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Legislators told of need for infrastructure investment

House Majority Leader Erin Murphy, left, talks with Jacki Anderson from Bethesda Foundation and Kandiyohi County Commissioner Roger Imdieke during a visit Wednesday to Ridgewater College in Willmar to discuss legislative issues. Lawmakers heard concerns about infrastructure funding. (Tribune photo by Carolyn Lange)

WILLMAR –– Meeting Wednesday in a newly refurbished student center at Ridgewater College, local legislators highlighted statewide infrastructure investment projects like the college, and heard requests from community leaders for more funded projects.

The Ridgewater College improvement project is an important step in updating the college, said President Doug Allen.

The updated student center was just one part of an ongoing $14 million project on the Willmar campus that also remodeled agriculture and veterinary technology areas. Updates to administrative areas and landscaping are among the tasks remaining.

But Allen encouraged lawmakers to fully fund the Higher Education Asset Preservation and Repair to help Minnesota State Colleges and Universities make vital building improvements, like heating systems and roof repairs.

The current House bonding proposal has $30 million dedicated to Higher Education Asset Preservation and Repair. Allen said $43 million is needed to fund the top priority projects at MnSCU.

Rep. Mary Sawatzky, DFL-Willmar, said she will “keep fighting” to get funding for Higher Education Asset Preservation and Repair in the bonding bill. Sawatzky said she hopes the bonding bill will be “robust” but said it needs 60 percent support in the House to pass.

Sawatzky and House Majority Leader Erin Murphy, along with Sen. Lyle Koenen, DFL-Clara City, used the news conference to summarize action at the Capitol, such as revoking several regressive tax increases to help businesses and middle class families, and increasing the minimum wage which Murphy said will help people who live “week to week and paycheck to paycheck.”  

The trio also listed possible projects that may be included in the bonding bill.

There are currently $4 billion in requests for the bill that may end up being around $850 million, said Koenen.

A decade of tight state spending, a “real entrenched no-new taxes policy,” budget gimmicks and economic recession has been tough on the state, said Murphy.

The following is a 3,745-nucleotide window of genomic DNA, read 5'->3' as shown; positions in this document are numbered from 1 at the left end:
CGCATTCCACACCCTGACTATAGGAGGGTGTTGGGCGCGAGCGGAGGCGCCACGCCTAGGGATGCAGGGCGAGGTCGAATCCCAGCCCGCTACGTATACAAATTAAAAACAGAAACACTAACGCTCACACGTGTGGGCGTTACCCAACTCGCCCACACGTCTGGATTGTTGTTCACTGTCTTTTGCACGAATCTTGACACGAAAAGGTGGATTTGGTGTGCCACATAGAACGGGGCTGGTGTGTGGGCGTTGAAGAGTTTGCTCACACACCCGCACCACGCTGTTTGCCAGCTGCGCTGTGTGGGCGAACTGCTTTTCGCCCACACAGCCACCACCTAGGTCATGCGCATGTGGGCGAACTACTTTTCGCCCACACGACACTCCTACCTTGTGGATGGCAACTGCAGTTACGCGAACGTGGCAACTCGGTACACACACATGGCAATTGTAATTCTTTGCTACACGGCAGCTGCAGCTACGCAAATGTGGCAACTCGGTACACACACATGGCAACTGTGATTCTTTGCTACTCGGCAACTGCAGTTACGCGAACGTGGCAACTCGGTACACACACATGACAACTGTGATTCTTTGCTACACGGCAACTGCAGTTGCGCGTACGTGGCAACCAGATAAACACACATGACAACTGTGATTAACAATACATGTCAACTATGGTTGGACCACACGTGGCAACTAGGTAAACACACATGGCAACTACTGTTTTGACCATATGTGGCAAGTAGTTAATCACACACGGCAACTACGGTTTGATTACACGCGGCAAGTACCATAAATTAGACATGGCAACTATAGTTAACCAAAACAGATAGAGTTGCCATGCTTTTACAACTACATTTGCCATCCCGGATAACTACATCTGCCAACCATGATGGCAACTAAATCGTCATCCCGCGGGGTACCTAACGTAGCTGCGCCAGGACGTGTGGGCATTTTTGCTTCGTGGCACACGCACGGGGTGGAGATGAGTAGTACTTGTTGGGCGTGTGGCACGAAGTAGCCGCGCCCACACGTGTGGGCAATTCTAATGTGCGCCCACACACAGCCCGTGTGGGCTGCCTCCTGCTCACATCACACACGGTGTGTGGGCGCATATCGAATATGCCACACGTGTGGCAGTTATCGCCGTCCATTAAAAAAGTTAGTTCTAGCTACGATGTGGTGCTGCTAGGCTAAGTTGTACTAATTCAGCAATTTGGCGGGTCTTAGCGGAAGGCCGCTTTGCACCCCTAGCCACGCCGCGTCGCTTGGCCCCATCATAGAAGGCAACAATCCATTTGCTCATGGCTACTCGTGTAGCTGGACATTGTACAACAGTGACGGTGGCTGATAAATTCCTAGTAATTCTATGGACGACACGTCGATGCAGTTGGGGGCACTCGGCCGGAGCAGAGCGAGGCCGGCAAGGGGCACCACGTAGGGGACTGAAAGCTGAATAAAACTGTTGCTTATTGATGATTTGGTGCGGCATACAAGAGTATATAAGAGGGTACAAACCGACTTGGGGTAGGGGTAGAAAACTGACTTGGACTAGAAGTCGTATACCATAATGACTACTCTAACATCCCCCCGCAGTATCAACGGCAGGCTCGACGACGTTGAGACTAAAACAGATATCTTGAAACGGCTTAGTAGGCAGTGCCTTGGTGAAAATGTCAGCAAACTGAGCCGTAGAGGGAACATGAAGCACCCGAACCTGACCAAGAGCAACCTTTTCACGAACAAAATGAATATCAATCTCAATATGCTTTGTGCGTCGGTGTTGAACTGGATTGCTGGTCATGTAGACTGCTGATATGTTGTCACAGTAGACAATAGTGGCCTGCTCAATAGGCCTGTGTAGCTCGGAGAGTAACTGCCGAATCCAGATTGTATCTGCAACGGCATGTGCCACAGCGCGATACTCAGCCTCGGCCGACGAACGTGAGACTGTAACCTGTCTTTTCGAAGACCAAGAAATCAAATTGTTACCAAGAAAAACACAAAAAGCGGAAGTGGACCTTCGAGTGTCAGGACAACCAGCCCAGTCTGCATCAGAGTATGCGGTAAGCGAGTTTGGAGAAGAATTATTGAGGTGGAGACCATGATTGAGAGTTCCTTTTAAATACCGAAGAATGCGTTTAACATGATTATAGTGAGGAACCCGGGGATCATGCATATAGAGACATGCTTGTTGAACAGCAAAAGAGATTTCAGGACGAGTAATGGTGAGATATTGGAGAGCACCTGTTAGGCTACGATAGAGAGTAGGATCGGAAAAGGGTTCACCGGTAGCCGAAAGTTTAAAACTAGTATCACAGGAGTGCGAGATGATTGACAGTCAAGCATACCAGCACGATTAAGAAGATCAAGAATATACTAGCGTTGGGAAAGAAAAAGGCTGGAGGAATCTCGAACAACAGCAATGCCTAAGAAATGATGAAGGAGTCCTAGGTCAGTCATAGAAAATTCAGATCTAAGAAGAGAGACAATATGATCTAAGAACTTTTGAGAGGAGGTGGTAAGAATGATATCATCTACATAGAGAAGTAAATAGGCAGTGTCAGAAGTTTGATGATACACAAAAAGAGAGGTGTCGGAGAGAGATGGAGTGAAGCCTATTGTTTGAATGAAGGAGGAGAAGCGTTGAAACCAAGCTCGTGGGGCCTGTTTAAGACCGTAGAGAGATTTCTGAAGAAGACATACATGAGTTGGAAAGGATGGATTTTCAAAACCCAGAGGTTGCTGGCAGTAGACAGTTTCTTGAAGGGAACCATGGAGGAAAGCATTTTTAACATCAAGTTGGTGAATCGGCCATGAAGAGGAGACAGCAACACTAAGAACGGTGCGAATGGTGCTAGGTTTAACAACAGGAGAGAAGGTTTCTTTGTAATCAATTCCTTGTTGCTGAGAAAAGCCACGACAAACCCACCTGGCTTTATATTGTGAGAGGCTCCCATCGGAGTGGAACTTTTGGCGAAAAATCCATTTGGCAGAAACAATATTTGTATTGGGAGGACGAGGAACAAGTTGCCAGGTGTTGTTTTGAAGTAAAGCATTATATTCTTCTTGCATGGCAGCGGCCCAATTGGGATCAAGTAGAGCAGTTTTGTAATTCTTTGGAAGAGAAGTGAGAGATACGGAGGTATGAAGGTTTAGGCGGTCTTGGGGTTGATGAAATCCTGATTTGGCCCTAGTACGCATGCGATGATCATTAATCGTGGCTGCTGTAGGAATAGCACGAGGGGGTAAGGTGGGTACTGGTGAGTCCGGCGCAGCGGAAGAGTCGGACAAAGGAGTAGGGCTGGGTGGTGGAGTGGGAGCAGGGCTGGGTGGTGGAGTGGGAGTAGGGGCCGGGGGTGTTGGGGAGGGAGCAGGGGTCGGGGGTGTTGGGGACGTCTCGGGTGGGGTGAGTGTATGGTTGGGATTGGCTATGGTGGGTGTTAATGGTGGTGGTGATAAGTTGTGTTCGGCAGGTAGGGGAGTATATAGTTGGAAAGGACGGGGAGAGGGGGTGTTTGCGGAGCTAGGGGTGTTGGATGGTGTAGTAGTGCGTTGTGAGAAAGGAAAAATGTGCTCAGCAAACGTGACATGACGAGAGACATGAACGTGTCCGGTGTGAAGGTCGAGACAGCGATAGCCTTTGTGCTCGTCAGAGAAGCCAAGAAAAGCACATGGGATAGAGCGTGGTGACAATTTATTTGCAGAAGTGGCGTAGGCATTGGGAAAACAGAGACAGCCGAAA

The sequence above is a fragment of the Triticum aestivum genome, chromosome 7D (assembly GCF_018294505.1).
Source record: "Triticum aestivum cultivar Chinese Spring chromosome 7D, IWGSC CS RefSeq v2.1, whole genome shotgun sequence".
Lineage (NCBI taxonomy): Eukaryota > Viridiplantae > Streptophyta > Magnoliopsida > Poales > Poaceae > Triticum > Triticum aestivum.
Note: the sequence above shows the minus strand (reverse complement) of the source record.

“We haven’t paid attention to our future,” said Murphy.

But she said the state’s positive economic situation puts it in a good position to catch up on infrastructure needs like transportation.

Kandiyohi County Commissioner Roger Imdieke said there needs to be a “substantial” increase in funding for transportation.

“It’s on the to-do list,” said Murphy.

Sawatzky said she’s proposing a project to complete the four-lane gap on state Highway 23 between New London and St. Cloud.

Now that an environmental study has been approved for the seven-mile stretch between New London and Paynesville, Sawatzky said she’s seeking $3 million in funds to purchase right of way for a future four-lane there.

By aggressively pursuing the study and land purchase, Sawatzky said the project will be “shovel ready” when construction funds are available.

Koenen said a poll shows Minnesotans put transportation improvements high on the priority list, yet put the gas tax near the bottom of desirability. That juxtaposition of wanting better roads but not being willing to pay for them with a gas tax is “perplexing,” said Koenen, adding that new ways to fund transportation will have to be explored.

Kandiyohi County Administrator Larry Kleindl questioned legislators about funding to extend broadband Internet service to rural parts of the state.

Originally there was $25 million in the bonding bill but now there’s $5 million.

Sawatzy said lessons learned from bringing electricity to all corners of rural Minnesota will be used to bring Internet service to the “last mile” of the state.

Koenen said because bonding money can be used for schools, but not utility cooperatives, there is confusion about how to proceed with funding broadband expansion. “There’s no clear-cut path,” he said.

That uncertainty may result in little or no action.

Legislators also spoke briefly about funding additional efforts with a supplemental budget.

Jacki Anderson, development director with Bethesda Foundation in Willmar, said area nursing homes need an additional 5 percent increase in funding.

Sawatzky said the state’s three-tiered reimbursement system for nursing homes is creating inequity when it comes to how much nursing home workers are paid. She said, for example, a caregiver can make $7 an hour more at a nursing home in Paynesville than at a similar facility a few miles away in New London because of the reimbursement system.

Sawatzky said she met recently with area nursing home workers who were “in tears” because they “work so hard” yet are paid so little.

Willmar City Councilman Denis Anderson asked if there would be increases to Local Government Aid.

Koenen said even with an increase last year in LGA funding from the state, it’s still $200 million less in aid to local governments than it was a decade ago. Koenen said he introduced a bill to increase LGA but it received no hearing.

Lawmakers are on break this week, but when they return to the Capitol next week, the top priority will be finishing up work on the bonding bill.

Carolyn Lange

A reporter for more than 30 years, Carolyn Lange covers regional news with the West Central Tribune.

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